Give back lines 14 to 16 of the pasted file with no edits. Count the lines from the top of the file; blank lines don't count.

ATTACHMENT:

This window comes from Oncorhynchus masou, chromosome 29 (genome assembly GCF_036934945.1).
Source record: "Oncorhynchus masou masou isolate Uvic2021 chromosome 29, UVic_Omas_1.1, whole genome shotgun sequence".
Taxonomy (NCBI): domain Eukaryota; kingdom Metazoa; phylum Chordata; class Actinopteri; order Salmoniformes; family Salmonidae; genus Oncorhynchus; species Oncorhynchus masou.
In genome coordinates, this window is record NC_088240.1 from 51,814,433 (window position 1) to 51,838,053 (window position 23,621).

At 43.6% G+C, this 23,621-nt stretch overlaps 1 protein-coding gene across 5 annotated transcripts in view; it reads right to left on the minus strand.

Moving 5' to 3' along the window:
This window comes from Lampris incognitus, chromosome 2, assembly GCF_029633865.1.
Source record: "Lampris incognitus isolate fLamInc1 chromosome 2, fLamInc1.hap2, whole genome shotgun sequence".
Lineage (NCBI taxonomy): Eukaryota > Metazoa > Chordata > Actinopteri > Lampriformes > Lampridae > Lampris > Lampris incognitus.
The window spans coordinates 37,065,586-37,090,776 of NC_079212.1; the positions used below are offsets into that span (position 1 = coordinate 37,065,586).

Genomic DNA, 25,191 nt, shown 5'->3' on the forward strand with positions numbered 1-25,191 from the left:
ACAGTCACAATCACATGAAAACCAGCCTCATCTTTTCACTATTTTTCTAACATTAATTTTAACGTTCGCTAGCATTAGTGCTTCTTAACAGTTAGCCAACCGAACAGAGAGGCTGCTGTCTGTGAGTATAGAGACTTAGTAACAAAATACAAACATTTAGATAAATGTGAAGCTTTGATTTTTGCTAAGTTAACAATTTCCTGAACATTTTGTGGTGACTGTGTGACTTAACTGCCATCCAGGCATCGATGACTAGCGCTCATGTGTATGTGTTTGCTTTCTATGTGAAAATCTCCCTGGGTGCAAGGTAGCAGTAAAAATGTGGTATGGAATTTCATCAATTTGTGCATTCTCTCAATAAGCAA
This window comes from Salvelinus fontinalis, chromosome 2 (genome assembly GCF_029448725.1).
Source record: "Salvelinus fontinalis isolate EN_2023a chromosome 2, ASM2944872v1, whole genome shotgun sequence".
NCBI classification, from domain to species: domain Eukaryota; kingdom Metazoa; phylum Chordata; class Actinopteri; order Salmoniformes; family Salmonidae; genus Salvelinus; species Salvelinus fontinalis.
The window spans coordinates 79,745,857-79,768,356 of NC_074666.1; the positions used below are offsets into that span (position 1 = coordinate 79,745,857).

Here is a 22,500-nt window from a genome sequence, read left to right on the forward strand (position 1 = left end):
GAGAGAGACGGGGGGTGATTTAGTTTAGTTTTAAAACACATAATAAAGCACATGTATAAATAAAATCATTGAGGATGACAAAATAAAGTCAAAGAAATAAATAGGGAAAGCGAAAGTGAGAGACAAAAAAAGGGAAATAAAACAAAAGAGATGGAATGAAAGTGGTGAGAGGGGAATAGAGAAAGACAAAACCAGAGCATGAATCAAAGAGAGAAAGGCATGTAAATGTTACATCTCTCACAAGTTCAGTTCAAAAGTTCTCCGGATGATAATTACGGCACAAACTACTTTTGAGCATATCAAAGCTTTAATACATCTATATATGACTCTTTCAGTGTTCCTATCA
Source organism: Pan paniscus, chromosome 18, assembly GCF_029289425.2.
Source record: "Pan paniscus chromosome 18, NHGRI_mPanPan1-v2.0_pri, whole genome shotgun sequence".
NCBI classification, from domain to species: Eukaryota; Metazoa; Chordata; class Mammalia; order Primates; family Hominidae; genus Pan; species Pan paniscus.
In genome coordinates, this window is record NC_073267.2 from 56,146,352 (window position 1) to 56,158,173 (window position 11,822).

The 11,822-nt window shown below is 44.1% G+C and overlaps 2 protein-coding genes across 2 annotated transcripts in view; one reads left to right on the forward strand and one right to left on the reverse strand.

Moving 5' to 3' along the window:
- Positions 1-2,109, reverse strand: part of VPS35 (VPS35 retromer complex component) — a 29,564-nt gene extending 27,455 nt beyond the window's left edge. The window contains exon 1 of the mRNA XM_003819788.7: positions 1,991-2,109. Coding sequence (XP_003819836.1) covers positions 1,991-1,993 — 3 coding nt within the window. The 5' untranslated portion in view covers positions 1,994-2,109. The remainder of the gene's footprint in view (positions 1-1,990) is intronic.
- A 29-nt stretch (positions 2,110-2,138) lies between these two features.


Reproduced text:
Source record: "Salvelinus fontinalis isolate EN_2023a chromosome 2, ASM2944872v1, whole genome shotgun sequence".
NCBI classification, from domain to species: domain Eukaryota; kingdom Metazoa; phylum Chordata; class Actinopteri; order Salmoniformes; family Salmonidae; genus Salvelinus; species Salvelinus fontinalis.
The window spans coordinates 79,745,857-79,768,356 of NC_074666.1; the positions used below are offsets into that span (position 1 = coordinate 79,745,857).